Sex in the Net!
By .......... for Mr...........
A social and ethical essay task, designed to provide students with a broader insight into both the Internet and computer ethics.
Since the beginning of time, men and women have fantasised over naked bodies. Pornography has always been a part of life and yet it has never been so readily available as what it is now. Erotic stories, explicit pictures, XXX- rated films and modern day magazines, are all part of the stimulus material which is known as "pornography" or as it is legally put, "obscenity." Is it ethically right for our children to be looking at this erotic material at such an early age? Do we have a twisted sense of morals if we support pornography? Or is it just a natural part of life that should be nurtured and encouraged?
These questions and more are springing to peoples lips as we enter the technological age. The age of the Internet. Never before has pornography been so readily available. Through mail-order, at secret places around the schoolyard, or simply down at the local newsagent or video store, pornography can be purchased in any form or media. I know children, some as young as ten years, who have an unlimited supply of pornography. They have been exposed to it from an early age and it has become an addiction like smoking or drinking. Part of the problem is that censorship laws are not enforced. Some newsagents will sell a twelve year old, pornography, (legal age of 18) but will not sell them a packet of cigarettes (legal age of 16 until June 1994). The obvious derivative from this statement, is that fines and punishments for selling pornography to underage persons, are not high enough. So why don't we raise them? The answer to this question can be found on the screen of every computer in the world. The Internet, or as one person put it, "The closest thing to true anarchy that has ever existed."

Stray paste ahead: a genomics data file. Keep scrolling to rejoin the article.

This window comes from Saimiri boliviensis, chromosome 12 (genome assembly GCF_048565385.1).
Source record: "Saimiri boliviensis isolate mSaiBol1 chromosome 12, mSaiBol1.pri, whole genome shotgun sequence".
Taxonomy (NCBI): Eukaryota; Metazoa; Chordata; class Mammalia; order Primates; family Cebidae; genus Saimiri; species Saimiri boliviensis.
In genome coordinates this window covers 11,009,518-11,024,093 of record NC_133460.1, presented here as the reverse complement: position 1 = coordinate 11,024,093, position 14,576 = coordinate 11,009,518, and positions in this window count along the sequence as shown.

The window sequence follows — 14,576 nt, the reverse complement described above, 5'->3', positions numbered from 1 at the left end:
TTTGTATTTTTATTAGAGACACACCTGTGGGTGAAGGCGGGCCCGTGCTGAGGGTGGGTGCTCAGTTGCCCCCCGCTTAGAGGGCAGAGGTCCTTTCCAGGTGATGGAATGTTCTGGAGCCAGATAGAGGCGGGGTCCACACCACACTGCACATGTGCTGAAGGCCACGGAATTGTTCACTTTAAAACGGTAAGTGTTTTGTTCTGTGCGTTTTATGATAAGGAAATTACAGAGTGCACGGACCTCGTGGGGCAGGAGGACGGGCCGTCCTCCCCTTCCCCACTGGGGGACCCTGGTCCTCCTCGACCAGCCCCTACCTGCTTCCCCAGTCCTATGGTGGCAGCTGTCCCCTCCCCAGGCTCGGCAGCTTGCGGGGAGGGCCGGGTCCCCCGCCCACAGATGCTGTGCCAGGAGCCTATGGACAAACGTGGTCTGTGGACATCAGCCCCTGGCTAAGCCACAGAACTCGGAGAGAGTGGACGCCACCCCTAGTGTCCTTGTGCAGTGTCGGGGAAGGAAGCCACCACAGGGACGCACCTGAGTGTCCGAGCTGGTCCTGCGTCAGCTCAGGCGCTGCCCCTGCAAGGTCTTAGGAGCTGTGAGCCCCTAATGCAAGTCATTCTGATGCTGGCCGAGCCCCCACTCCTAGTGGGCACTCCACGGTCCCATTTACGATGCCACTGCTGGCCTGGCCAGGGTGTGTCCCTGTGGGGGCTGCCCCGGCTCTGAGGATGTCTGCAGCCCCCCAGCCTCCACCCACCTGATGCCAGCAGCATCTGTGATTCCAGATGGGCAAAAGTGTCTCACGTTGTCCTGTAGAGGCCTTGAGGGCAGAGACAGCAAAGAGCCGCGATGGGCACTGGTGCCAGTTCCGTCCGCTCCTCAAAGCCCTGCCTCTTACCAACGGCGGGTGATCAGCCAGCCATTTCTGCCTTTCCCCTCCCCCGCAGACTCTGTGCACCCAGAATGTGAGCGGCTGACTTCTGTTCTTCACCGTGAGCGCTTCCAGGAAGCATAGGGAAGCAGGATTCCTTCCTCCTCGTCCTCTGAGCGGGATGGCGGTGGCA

How is one to censor the Internet when it is literally impossible? What is...
Bibliography: 1) The Electronic Encyclopedia, Grolier Electronic Publishing, Inc, 1990
2) Times Magazine, James Button, December 13th, 1993
3) Times Magazine, Philip Elmer-Dewitt, July 25th, 1994
4) Pornography and Silence, Susan Griffin, 1981
5) Literature, Obcenity and the Law, Felix Lewis, 1976
6) The End of Obscenity, Charles Rembar, 1968
7) Pornography, Obscenity and the Law, Lester Sobel, 1978
Please join StudyMode to read the full document